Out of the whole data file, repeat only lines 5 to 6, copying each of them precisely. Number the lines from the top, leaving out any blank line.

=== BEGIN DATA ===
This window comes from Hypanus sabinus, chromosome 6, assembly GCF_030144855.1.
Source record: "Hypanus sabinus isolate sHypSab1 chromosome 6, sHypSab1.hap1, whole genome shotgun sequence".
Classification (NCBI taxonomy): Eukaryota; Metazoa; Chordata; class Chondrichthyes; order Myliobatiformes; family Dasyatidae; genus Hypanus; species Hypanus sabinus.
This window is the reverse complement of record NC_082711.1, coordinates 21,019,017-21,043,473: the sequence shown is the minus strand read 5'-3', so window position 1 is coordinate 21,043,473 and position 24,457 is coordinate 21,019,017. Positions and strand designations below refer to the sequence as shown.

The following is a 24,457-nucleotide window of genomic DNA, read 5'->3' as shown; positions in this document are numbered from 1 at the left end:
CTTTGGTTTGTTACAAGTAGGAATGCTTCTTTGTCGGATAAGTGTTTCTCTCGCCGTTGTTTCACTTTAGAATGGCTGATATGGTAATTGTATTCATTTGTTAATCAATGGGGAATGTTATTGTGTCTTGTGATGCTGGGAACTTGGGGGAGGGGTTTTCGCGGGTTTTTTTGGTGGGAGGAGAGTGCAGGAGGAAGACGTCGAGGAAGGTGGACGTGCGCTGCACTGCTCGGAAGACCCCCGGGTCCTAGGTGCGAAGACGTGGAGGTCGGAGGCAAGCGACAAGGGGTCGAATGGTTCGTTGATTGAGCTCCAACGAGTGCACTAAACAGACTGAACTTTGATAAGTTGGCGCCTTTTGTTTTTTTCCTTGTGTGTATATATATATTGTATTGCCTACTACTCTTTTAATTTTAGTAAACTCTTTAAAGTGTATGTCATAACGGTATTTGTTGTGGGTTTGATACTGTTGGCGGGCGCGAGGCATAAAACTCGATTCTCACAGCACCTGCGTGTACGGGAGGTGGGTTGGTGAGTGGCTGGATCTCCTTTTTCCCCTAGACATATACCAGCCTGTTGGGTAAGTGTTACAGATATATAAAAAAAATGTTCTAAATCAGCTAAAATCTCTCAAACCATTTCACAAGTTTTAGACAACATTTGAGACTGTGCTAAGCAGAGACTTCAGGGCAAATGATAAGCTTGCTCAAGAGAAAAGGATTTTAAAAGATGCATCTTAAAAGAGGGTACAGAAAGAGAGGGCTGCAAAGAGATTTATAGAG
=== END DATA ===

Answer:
The following is a 24,457-nucleotide window of genomic DNA, read 5'->3' as shown; positions in this document are numbered from 1 at the left end:
CTTTGGTTTGTTACAAGTAGGAATGCTTCTTTGTCGGATAAGTGTTTCTCTCGCCGTTGTTTCACTTTAGAATGGCTGATATGGTAATTGTATTCATTTGTTAATCAATGGGGAATGTTATTGTGTCTTGTGATGCTGGGAACTTGGGGGAGGGGTTTTCGCGGGTTTTTTTGGTGGGAGGAGAGTGCAGGAGGAAGACGTCGAGGAAGGTGGACGTGCGCTGCACTGCTCGGAAGACCCCCGGGTCCTAGGTGCGAAGACGTGGAGGTCGGAGGCAAGCGACAAGGGGTCGAATGGTTCGTTGATTGAGCTCCAACGAGTGCACTAAACAGACTGAACTTTGATAAGTTGGCGCCTTTTGTTTTTTTCCTTGTGTGTATATATATATTGTATTGCCTACTACTCTTTTAATTTTAGTAAACTCTTTAAAGTGTATGTCATAACGGTATTTGTTGTGGGTTTGATACTGTTGGCGGGCGCGAGGCATAAAACTCGATTCTCACAGCACCTGCGTGTACGGGAGGTGGGTTGGTGAGTGGCTGGATCTCCTTTTTCCCCTAGACATATACCAGCCTGTTGGGTAAGTGTTACAGATATATAAAAAAAATGTTCTAAATCAGCTAAAATCTCTCAAACCATTTCACAAGTTTTAGACAACATTTGAGACTGTGCTAAGCAGAGACTTCAGGGCAAATGATAAGCTTGCTCAAGAGAAAAGGATTTTAAAAGATGCATCTTAAAAGAGGGTACAGAAAGAGAGGGCTGCAAAGAGATTTATAGAG